Latest Crab Stories
Citing the recent discovery of a major colony of King crabs near Antarctica, some global warming alarmists theorize that rising temperatures have allowed the crabs to claim territory that was previously uninhabitable. According to a new review, the crabs are not newly established settlers; they've been there all along.
For all we know about the natural world, scientists are still finding new creatures and species living in the farthest corners of earth. Just last year, for instance, oceanographers from the University of Oxford and University of Southampton discovered a species of yeti crab covering hydrothermal vents more than a mile below the Southern Ocean.
In the marsh system around Cape Cod researchers have found that an invasive species of crab is helping to restore balance to a distressed ecosystem.
A new study published in the journal Biology Letters found that the sounds of ship noise ramp up crab metabolism, potentially resulting in lower yields for commercial crabbers.
Most cultures value the humane treatment and slaughter of their livestock, and now those same standards should be applied to their seafood, according to a new behavioral study published in the Journal of Experimental Biology.
A new species of crab found along the Belize Barrier Reef has been named in honor of the scientist who discovered it.
We all know that crabs walk sideways--it’s because that’s the way their legs bend. This side-walking trait allows them to move quickly into and out of small holes and crevasses to escape potential threats.
In their search for larger homes, land-based hermit crabs will socialize with their fellow decapods only to force them out of their shells and claim it for their own, researchers from the University of California-Berkeley have discovered.
An unusually complete fossil unearthed in Bavarian Germany was found to depict the tragic last moments of a prehistoric horseshoe crab as it stumbled for its life over 150 million years ago.
The Philippines is the setting for the latest spectacular discovery: Four new species of crabs, most of which have purplish shells and live in lowland-forest ecosystems, discovered by a team of German scientists.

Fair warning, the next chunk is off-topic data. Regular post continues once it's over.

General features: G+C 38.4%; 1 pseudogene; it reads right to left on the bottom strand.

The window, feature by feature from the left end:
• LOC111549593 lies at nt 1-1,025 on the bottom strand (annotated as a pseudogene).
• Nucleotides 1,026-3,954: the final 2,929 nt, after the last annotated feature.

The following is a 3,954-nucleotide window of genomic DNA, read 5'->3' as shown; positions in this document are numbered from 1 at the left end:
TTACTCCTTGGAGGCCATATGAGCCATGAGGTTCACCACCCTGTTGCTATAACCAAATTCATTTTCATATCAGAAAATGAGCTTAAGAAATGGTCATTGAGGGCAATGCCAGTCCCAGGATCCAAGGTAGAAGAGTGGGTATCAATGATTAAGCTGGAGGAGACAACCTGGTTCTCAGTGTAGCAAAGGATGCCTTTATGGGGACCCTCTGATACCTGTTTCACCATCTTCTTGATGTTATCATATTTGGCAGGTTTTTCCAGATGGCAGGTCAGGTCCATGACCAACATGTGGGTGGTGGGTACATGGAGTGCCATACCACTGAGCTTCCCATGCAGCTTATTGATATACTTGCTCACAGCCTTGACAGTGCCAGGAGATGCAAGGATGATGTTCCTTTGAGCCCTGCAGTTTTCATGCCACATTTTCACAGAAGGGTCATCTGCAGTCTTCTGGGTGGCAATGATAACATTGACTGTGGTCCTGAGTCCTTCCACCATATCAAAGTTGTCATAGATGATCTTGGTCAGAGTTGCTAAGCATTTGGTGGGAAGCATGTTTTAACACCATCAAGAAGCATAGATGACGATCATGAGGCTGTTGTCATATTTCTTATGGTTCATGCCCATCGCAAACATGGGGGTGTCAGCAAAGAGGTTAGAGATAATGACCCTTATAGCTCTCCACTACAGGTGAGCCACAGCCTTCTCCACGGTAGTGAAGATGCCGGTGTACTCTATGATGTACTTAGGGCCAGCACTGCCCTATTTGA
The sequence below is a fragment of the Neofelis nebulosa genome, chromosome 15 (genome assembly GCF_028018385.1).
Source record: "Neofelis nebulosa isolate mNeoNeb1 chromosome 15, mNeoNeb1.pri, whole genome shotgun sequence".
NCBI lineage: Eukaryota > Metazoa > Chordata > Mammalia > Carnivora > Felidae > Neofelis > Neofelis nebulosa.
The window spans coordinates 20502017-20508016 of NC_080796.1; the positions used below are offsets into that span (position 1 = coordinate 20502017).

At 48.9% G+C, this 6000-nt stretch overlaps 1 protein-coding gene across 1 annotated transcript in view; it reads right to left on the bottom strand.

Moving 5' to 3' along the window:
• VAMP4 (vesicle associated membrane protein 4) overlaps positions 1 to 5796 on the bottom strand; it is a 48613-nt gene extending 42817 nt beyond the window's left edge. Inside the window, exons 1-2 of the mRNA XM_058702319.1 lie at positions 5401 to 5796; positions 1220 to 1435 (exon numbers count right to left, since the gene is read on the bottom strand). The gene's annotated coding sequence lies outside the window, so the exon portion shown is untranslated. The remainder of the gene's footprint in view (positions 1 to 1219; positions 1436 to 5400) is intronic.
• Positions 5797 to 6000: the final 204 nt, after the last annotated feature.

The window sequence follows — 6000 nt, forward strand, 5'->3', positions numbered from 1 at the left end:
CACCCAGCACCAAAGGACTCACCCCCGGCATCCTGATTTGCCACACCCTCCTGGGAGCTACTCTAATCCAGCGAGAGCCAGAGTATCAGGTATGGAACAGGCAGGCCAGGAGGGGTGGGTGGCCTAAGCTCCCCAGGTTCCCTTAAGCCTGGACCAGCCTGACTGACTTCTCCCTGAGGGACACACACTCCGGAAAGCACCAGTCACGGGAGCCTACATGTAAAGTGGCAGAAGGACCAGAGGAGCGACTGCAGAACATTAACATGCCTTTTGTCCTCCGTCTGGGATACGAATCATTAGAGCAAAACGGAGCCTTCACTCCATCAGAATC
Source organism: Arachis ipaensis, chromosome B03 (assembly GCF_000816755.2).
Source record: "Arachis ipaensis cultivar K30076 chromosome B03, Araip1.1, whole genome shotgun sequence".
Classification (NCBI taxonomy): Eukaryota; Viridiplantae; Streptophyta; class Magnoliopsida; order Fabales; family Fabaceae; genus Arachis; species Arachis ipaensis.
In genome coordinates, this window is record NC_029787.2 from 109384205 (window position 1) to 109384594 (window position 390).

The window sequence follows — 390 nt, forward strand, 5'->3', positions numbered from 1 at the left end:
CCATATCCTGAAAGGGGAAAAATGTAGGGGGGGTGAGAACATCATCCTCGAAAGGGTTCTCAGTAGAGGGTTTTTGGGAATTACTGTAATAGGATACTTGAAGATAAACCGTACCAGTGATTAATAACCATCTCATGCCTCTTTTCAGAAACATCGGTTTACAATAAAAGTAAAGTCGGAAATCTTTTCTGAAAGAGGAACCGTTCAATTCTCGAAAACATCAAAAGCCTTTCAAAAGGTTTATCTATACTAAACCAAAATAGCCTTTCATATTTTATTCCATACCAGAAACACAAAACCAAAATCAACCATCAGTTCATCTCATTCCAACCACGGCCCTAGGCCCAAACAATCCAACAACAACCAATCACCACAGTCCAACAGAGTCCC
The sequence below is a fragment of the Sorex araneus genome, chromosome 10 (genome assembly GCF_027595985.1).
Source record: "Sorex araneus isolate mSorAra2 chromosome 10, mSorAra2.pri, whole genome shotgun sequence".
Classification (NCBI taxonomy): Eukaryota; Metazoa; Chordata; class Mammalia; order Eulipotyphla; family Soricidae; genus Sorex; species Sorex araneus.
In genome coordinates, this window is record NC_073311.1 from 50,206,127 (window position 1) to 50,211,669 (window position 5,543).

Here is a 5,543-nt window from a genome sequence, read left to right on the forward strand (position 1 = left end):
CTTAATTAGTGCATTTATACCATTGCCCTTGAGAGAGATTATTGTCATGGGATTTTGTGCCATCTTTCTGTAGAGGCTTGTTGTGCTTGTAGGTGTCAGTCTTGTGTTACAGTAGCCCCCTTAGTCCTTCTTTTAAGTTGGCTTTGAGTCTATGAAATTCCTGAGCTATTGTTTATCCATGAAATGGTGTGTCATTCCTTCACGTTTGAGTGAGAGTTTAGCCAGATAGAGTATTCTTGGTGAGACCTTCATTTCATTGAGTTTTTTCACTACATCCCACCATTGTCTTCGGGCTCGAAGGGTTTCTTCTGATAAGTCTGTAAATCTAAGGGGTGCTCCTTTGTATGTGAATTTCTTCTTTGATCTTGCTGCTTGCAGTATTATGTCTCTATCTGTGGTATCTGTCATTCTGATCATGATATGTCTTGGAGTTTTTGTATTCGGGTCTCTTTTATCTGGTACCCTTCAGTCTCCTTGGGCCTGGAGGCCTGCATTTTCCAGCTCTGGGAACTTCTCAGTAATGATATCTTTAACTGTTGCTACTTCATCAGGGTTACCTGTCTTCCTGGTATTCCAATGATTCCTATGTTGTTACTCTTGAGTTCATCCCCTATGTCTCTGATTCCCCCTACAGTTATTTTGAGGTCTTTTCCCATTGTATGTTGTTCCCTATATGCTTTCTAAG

Thomisidae is a family that holds around two thousand species of crab spiders that can be found throughout the world. Although the name crab spider has been used to refer to a large number of species, it is most often used to refer to members of this family, especially the flower crab spider. Many members of this family have flat bodies that resemble those of crabs and others hold their two front legs in positions that crabs are known for or move in sideways motions as crabs do. Although...
The crab-eating raccoon (Procyon cancrivorus) is native to South and Central America. Its range includes Trinidad and Tobago, Costa Rica, and extends to the northern areas of Uruguay and Argentina. It prefers a habitat with abundant water resources. Although the name implies that this raccoon’s diet consists of only crabs, it also consumes other crustaceans, like lobster, as well as fruits, amphibians, and turtle eggs. The crab-eating raccoon is similar in appearance to the common...
The Vernal Crab (Liocarcinus vernalis), is a small shallow-water crab found in the northeast Atlantic. It is commonly used as bait for Black Fish. Photo Copyright and Credit
The Great Spider Crab (Hyas araneus), is a species of crab found in Atlantic waters and the North Sea, usually below the tidal zone. It was reported around the Antarctic Peninsula in 2003. This was most likely due to transportation by human agency. Photo Copyright and Credit
The Halloween Crab (Gecarcinus quadratus or Gercarcinus ruricola), also known as the moon crab, should not be confused with the Halloween hermit crab. They dig burrows in rainforest habitat and are native to Central America. It lives in the forest at least some of its adult life. They have lungs that need to be moist all the time. If not, they could dry out and die. The Halloween crab is very territorial and will fight back if threatened. Photo Copyright and Credit
- To give a box on the ear to.